D.C. hipsters Brightest Young Things become event planners

The Brightest Young Things, a Washington-based nightlife and culture Webzine for 20- to 30-somethings, celebrates its most ambitious social event to date: the Bentzen Ball comedy festival.
By Dan Zak
Tuesday, October 27, 2009

It started with an immigrant's MySpace blog and ended with a trip to the airport to pick up Sarah Silverman. The Brightest Young Things' road to maturity has been a strange one indeed.

They've been dismissed as yupsters along the way. They've been pilloried as pretentious egotists. They've also been tracked faithfully by college kids and 20-somethings. For three years, Washington's Brightest Young Things have chronicled their nightlife exploits and cultural tastes on their Web site, pulling 100,000 hip-hungry readers along to the latest, hottest concert/exhibit/album/meme/whatever.

Whether this makes you love them, hate them or wonder why you're reading about them, know this: They're tightening their bearhug on this city. Forget the photo floods of intoxicated partyers, or the clumsy-earnest concert previews or self-indulgent blog posts. This year the event crashers officially became the event planners. They threw the memorable 9 a.m.-to-5 a.m. inauguration bash at Bohemian Caverns, the trend-setting pool parties at the Capitol Skyline Hotel and last weekend's sprawling four-day Bentzen Ball comedy festival, the likes of which the District has never seen.

The groupies are now the gurus.

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Svetlana Legetic, 29, doesn't walk. She strides. She's 6-foot-1 without her boots. She's fond of plaid shirts and jangly necklaces. She has the cute, cockeyed mind-set of a Miranda July and the quippy, accented cadence of a Bond girl. She leaves her 16th Street apartment at 9 a.m. the Tuesday before the comedy festival with an easy-breezy confidence that flies in the face of the latest facts: Brightest Young Things is not ready for the Bentzen Ball.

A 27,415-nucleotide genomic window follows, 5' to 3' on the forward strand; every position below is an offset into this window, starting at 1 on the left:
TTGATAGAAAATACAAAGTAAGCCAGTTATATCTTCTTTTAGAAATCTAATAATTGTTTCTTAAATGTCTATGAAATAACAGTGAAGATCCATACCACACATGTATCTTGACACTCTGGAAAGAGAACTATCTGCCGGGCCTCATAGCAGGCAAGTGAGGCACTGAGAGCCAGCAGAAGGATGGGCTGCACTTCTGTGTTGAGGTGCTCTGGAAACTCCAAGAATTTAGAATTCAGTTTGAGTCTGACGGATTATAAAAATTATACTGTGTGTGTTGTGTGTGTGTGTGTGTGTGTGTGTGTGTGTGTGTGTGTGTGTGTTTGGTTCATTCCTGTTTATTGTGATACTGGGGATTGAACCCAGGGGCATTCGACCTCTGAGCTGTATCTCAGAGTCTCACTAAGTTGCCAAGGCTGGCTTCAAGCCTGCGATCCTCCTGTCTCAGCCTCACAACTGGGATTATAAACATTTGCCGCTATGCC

"I feel like I'm giving birth to five children every day," says Legetic, editrix and queen bee of BYT. "There are 65 comedians that need to fly, sleep, eat, be entertained during the day. There are shooting schedules that need to be accommodated. They all want to perform with certain people. We're now juggling six or seven venues. It's nonstop."

So are the everyday duties: BrightestYoungThings.com's events calendar needs to be updated. And more concert reviews, more blog posts, more conversation starters for the message boards need to go up. There's a Surrealist Ball to plan for the Phillips Collection in December, and Legetic's green card application is due Thursday (she was born in Novi Sad, Serbia, and moved to the United States nine years ago to study architecture).

Down Columbia Road she goes, hanging a left onto the 18th Street strip, ducking into a cranny between the Diner and Grand Central and into what passes for BYT headquarters: a single table in the middle of Affinity Lab, a communal office space shared with other chattering, typing entrepreneurs. It's not ideal, Legetic says, but it's better than running the operation out of her apartment, especially now that Brightest Young Things has a full-time staff.

Over the summer, she and friends Jason Bond Pratt, 32, and Libby Ellsworth-Kasch, 25, left their day jobs -- the other two worked for a data-mining firm -- and took pay cuts to commit professionally to BYT. What began as a shoestring blog is now an incorporated media entity with 150-plus volunteer writers and photographers and a stable of earnest interns.

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The way they tell it, this all just kind of happened in 2006: Legetic, then an architect in Bethesda, met IT manager Cale Charney at a house party. Both posted party photos on their MySpace pages. At another party, Legetic met Pratt, a Web developer. He saw business potential in Legetic's popular blog and bought her a URL to build it out.

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